I like watching movies and reading books that question the nature of reality.
The Matrix was a very popular movie, and probably my first exposure to the idea that reality might not be what we have been lead to believe. In this case it was the evil machines subjugating the human race in a virtual reality while they harvested the bio-energy to keep themselves running.
While I do believe that reality isn’t what we have been taught to believe, I don’t think it is as dark as what The Matrix makes it out to be.
Another movie that I enjoyed is The Thirteenth Floor and the book that it is based on, Simulacron-3 by Daniel F. Galouye. I just finished reading the book yesterday and I thoroughly enjoyed it. The movie tracks along with the basic idea of the book pretty well while the details are significantly different and updated from when the book was published in 1964. If you have the time, I highly recommend the book because the author investigates the ideas more thoroughly than they could in the movie.
In Simulacron-3, the main character, Douglas Hall, is working on developing a simulator that is populated with virtual people to make opinion polling a lot quicker and easier. Eventually he learns that he himself is just a virtual person living as electrical impulses in the wires of a larger simulator, also created for the purposes of opinion polling.
The author then explores ideas about what meaning is there if you and your world aren’t real? Another point that he makes is, if you were able to rise out of the simulator that you live in, as does happen in the book and in the movie, how do you know that the “outside world” isn’t just another simulator in an even bigger world?
From both The Matrix and Simulacron-3 you might get the idea that the true reality is rather bleak. In Simulacron-3, Doug decides that he is “real” whether he lives inside a simulator or not and that is simulated world is worth saving when it looks like it is going to be shut down.
I like the conclusion they came to in the movie Source Code.
In Source Code, Colter Stevens finds himself reliving the last eight minutes of Sean’s life before he dies in an explosion on a commuter train. Colter’s mission is to find out who planted the bomb so that the authorities can prevent a larger explosion that the perpetrator plans to set off in Chicago.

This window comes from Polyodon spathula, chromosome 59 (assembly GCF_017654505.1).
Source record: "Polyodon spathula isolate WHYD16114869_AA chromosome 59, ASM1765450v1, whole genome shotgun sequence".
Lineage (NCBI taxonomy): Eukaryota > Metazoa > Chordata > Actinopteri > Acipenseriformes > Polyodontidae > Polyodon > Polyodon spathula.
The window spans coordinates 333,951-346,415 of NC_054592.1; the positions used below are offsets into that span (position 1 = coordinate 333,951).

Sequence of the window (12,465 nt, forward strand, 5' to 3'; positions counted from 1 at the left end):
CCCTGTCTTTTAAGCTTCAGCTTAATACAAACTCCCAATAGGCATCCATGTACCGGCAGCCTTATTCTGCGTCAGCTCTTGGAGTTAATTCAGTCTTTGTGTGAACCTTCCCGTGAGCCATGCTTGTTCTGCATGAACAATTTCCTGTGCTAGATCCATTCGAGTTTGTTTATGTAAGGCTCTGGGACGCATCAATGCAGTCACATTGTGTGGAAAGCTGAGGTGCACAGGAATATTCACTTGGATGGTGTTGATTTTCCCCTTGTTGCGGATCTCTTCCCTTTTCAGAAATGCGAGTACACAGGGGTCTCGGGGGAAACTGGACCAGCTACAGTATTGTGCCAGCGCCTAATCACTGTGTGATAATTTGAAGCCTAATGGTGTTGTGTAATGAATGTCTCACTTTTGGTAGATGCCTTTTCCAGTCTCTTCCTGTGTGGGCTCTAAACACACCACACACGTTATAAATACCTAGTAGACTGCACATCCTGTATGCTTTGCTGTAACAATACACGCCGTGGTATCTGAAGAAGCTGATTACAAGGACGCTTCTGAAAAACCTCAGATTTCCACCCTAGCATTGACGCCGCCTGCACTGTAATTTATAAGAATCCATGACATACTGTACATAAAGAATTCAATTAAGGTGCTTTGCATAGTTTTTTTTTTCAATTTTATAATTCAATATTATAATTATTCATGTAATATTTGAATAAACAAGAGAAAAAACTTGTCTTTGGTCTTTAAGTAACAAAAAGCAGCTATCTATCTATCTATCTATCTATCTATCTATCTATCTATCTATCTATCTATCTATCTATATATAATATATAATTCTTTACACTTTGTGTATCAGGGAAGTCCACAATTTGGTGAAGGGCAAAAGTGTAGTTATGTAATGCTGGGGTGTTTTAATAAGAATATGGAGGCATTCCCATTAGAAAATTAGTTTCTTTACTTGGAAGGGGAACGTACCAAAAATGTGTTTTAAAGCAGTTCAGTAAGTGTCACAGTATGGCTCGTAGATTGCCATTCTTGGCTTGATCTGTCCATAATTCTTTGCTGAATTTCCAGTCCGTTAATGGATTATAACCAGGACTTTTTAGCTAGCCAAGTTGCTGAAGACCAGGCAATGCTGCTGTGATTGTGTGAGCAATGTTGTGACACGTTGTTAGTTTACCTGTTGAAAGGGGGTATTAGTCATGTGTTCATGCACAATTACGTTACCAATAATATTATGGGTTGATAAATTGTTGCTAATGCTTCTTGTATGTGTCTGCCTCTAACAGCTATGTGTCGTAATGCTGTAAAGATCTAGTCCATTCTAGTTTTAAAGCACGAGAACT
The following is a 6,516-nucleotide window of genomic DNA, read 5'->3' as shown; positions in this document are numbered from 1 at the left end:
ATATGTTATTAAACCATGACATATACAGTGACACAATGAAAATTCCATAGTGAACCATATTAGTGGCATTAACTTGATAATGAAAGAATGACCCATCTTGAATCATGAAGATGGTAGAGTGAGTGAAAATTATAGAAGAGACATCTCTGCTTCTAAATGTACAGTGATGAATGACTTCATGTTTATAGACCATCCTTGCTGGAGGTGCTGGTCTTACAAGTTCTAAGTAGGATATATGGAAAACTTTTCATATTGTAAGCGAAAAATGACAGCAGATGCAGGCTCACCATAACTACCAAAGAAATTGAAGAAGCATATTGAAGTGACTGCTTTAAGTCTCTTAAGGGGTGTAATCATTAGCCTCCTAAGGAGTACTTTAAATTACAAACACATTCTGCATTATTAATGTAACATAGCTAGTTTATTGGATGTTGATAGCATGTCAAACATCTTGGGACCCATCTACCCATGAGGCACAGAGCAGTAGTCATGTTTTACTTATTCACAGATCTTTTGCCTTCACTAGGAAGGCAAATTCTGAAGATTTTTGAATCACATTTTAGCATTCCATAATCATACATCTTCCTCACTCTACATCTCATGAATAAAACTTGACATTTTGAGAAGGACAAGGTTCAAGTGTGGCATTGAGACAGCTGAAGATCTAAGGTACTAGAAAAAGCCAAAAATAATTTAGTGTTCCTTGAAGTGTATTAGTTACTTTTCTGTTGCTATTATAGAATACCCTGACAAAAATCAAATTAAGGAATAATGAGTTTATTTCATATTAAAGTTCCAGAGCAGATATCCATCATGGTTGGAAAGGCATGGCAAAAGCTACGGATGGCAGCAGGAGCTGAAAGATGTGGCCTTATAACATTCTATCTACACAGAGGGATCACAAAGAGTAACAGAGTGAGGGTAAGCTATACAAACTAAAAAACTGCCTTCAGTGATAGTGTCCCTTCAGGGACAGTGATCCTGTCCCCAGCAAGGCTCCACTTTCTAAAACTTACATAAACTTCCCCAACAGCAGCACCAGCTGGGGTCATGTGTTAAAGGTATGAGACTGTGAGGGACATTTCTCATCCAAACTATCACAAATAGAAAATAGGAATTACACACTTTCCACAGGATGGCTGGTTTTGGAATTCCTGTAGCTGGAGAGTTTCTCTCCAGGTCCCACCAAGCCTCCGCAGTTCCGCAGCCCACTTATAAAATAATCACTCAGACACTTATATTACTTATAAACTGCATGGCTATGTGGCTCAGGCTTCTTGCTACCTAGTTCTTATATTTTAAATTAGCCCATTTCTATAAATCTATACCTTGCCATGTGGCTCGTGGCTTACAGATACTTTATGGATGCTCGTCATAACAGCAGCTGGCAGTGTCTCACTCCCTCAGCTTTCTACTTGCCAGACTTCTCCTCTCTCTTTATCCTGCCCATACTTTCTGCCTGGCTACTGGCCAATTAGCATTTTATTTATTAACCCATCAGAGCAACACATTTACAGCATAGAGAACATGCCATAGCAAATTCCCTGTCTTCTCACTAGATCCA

Colter relives the same 8 minutes over and over until he gets the information that the authorities need. Throughout that time he finds that his real body is being kept alive by artificial means so that he can be used by the Source Code system to solve these crimes. Every time he repeats the 8 minutes as Sean, he changes some of the outcomes. He also gets to know and falls in love with the girl across from him. After he solves the crime, he asks to be sent in one more time because he believes that he can prevent the bomb and save the girl.
The people in charge tell Colter that he can’t save her because the event has already happened. He can’t change the past and anything that he changes only exists in his experience and will end when the 8 minutes ends. It turns out that each time he repeats the 8 minutes, a new parallel reality is created with slight differences.
Colter’s existence in the “true” reality is very bleak. He decides to see if he can create a parallel reality where he does catch the villain, prevent the explosion, and save the girl.
I believe that the message here is, it doesn’t matter if it is “real” or not. Colter is able to take control of the events in his new reality and make it something worth living. Regardless of whether it is real or not, we are here. While we are here we might as well enjoy ourselves, so make your reality worth living.
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